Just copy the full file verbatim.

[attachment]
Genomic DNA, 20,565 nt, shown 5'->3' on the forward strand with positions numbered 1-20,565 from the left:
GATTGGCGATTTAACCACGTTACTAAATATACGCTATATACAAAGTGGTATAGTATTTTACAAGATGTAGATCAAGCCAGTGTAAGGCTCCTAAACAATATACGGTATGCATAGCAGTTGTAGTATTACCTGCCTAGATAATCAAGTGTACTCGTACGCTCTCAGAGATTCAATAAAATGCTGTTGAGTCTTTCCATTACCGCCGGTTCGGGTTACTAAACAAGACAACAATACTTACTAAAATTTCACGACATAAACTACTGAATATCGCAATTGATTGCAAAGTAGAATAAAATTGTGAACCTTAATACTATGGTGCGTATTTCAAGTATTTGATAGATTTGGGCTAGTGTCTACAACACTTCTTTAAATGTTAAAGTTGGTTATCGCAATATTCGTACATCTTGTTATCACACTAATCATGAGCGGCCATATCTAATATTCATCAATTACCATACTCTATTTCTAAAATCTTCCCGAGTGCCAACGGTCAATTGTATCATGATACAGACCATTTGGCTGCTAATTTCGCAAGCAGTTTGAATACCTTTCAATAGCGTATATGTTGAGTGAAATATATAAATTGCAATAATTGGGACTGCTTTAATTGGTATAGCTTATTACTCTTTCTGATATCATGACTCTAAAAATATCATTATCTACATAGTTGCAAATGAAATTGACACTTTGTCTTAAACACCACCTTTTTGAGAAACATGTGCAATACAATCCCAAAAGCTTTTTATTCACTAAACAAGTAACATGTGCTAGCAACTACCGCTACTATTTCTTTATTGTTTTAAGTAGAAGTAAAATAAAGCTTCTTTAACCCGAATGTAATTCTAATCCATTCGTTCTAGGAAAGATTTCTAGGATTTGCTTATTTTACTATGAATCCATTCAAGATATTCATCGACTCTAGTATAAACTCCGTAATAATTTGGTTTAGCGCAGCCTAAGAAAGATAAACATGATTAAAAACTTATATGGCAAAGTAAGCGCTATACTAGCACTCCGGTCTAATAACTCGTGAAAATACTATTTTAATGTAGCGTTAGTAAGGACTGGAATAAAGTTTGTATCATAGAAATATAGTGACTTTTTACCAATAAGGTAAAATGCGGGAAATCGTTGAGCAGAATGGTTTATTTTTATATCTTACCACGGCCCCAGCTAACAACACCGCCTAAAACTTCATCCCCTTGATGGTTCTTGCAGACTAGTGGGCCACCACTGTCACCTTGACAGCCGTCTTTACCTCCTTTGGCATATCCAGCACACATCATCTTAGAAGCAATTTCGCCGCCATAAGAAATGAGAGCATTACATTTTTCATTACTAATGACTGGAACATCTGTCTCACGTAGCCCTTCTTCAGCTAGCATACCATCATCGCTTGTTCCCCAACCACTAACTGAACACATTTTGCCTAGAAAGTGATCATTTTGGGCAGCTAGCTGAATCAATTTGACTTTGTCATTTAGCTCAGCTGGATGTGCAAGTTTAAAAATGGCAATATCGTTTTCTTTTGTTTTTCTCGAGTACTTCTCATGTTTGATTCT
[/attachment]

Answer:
Genomic DNA, 20,565 nt, shown 5'->3' on the forward strand with positions numbered 1-20,565 from the left:
GATTGGCGATTTAACCACGTTACTAAATATACGCTATATACAAAGTGGTATAGTATTTTACAAGATGTAGATCAAGCCAGTGTAAGGCTCCTAAACAATATACGGTATGCATAGCAGTTGTAGTATTACCTGCCTAGATAATCAAGTGTACTCGTACGCTCTCAGAGATTCAATAAAATGCTGTTGAGTCTTTCCATTACCGCCGGTTCGGGTTACTAAACAAGACAACAATACTTACTAAAATTTCACGACATAAACTACTGAATATCGCAATTGATTGCAAAGTAGAATAAAATTGTGAACCTTAATACTATGGTGCGTATTTCAAGTATTTGATAGATTTGGGCTAGTGTCTACAACACTTCTTTAAATGTTAAAGTTGGTTATCGCAATATTCGTACATCTTGTTATCACACTAATCATGAGCGGCCATATCTAATATTCATCAATTACCATACTCTATTTCTAAAATCTTCCCGAGTGCCAACGGTCAATTGTATCATGATACAGACCATTTGGCTGCTAATTTCGCAAGCAGTTTGAATACCTTTCAATAGCGTATATGTTGAGTGAAATATATAAATTGCAATAATTGGGACTGCTTTAATTGGTATAGCTTATTACTCTTTCTGATATCATGACTCTAAAAATATCATTATCTACATAGTTGCAAATGAAATTGACACTTTGTCTTAAACACCACCTTTTTGAGAAACATGTGCAATACAATCCCAAAAGCTTTTTATTCACTAAACAAGTAACATGTGCTAGCAACTACCGCTACTATTTCTTTATTGTTTTAAGTAGAAGTAAAATAAAGCTTCTTTAACCCGAATGTAATTCTAATCCATTCGTTCTAGGAAAGATTTCTAGGATTTGCTTATTTTACTATGAATCCATTCAAGATATTCATCGACTCTAGTATAAACTCCGTAATAATTTGGTTTAGCGCAGCCTAAGAAAGATAAACATGATTAAAAACTTATATGGCAAAGTAAGCGCTATACTAGCACTCCGGTCTAATAACTCGTGAAAATACTATTTTAATGTAGCGTTAGTAAGGACTGGAATAAAGTTTGTATCATAGAAATATAGTGACTTTTTACCAATAAGGTAAAATGCGGGAAATCGTTGAGCAGAATGGTTTATTTTTATATCTTACCACGGCCCCAGCTAACAACACCGCCTAAAACTTCATCCCCTTGATGGTTCTTGCAGACTAGTGGGCCACCACTGTCACCTTGACAGCCGTCTTTACCTCCTTTGGCATATCCAGCACACATCATCTTAGAAGCAATTTCGCCGCCATAAGAAATGAGAGCATTACATTTTTCATTACTAATGACTGGAACATCTGTCTCACGTAGCCCTTCTTCAGCTAGCATACCATCATCGCTTGTTCCCCAACCACTAACTGAACACATTTTGCCTAGAAAGTGATCATTTTGGGCAGCTAGCTGAATCAATTTGACTTTGTCATTTAGCTCAGCTGGATGTGCAAGTTTAAAAATGGCAATATCGTTTTCTTTTGTTTTTCTCGAGTACTTCTCATGTTTGATTCT